Remember that earnings and free cash flow yields are inverses of valuation multiples and suggest WMT is an overvalued stock. I’ll further explore valuation later in this report.

My shareholder yields rating for WMT: Bearish.

Data by YCharts

Fundamentals Remain Compelling

Next, I’ll explore the fundamentals of Walmart, uncovering the performance strength of its senior management.

When analyzing a business, I am biased toward established growth instead of executive guidance and sell-side analyst projections. For example, per the chart below, Walmart had three-year trailing revenue growth of 0.52%, below the consumer staples sector median of 9.97%. Other than spikes during the pandemic, the company’s topline growth is flat.

Walmart had a trailing three-year pre-tax net profit margin of 2.39%, half the sector’s 5.26% median margin, but in line with the low margins of its supercenter peers. I screen for profitable companies to avoid unnecessary speculation, as witnessed in the money-losing disruptive growth stocks.

Return on equity or ROE reveals how much profit a company generates from shareholder investment in the stock. I target an ROE of 15 percent or higher to discover shareholder-friendly management. At 16.87%, Walmart outperformed the trailing three-year median returns on equity of 13.57% for the sector.

I target a return on invested capital or ROIC above 12%. Walmart’s three-year trailing ROIC of 10.53% was below the threshold but above the sector median of 7.14%, indicating that its senior executives are efficient, if not superior, capital allocators. Return on invested capital measures how well a company invests its resources to generate excess returns. On the contrary, ROIC stock market-wide appeared challenged during the pandemic.

ROIC needs to exceed the weighted average cost of capital or WACC by a comfortable margin, affirming management’s ability to outperform its capital costs. For example, Walmart had a trailing WACC of 5.62% (Source: GuruFocus). The spreads between ROIC and WACC combined with competitive net profit margins and adequate equity and capital returns for a retailer indicate competent management performance.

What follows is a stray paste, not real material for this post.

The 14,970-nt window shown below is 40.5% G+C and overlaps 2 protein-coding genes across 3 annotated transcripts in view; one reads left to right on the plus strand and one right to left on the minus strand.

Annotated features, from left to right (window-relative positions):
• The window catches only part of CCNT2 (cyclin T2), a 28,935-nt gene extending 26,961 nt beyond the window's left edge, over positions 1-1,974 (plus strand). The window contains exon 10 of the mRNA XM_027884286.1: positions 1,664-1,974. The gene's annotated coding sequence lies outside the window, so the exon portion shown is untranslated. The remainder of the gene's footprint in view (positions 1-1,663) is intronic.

My weighted return on management rating for Walmart: Bullish.

Data by YCharts

Unlike Its Merchandise, Shares Are Overpriced

I rely on four valuation multiples to estimate the intrinsic value of a targeted quality enterprise’s stock price. The model reflects market sentiment proximate to the financial vertical of trailing sales, earnings, cash flow, and enterprise value.

The price-to-sales ratio or P/S measures the stock price relative to revenues. I target fewer than 2.0 times, and WMT was trading at 0.75. Moreover, the trailing median P/S ratio was 1.28 for the consumer staples sector and 3.04 for the S&P 500. Thus, the weighting of the sector and market ratios suggests that WMT is undervalued relative to the company’s topline.

Although often a hit or miss multiple, I target price-to-trailing earnings or P/E multiples fewer than 17 times or below the target stock’s sector averages. WMT had a price-to-earnings multiple of 31.24 against a sector median P/E of 21.75. Further, the stock traded in a higher range than the S&P 500’s recent overall P/E of 24.14, indicating that investor sentiment overvalues the stock price to the sector and market relative to Walmart’s earnings per share. (Source of S&P 500 P/E: Barron’s)

I target single-digit price-to-operating cash flow multiples for the best value. At 17.68 times, WMT traded above my ceiling and the sector median of 14.51, indicating the market awards a premium to the stock price relative to current cash flows.

Enterprise value to operating earnings or EV/EBIT measures whether a stock is overbought, a bearish signal, or oversold, a bullish signal, by the market. I target an EV/EBIT of fewer than 15 times. Walmart was trading at 21.76 times enterprise value to operating earnings. Based on the broader sector median of 17.73, WMT appears undersold by the market, a bearish signal.

The weighting of my preferred valuation multiples suggests that the market continues to reasonably value, if not overvalue, Walmart’s stock price. Therefore, based on the fundamentals and valuation metrics uncovered in this report, risks and potential catalysts notwithstanding, I would call WMT the fully-priced stock of a well-run super retailer. Note that the low price to sales ratio prevents a bearish rating on the valuation.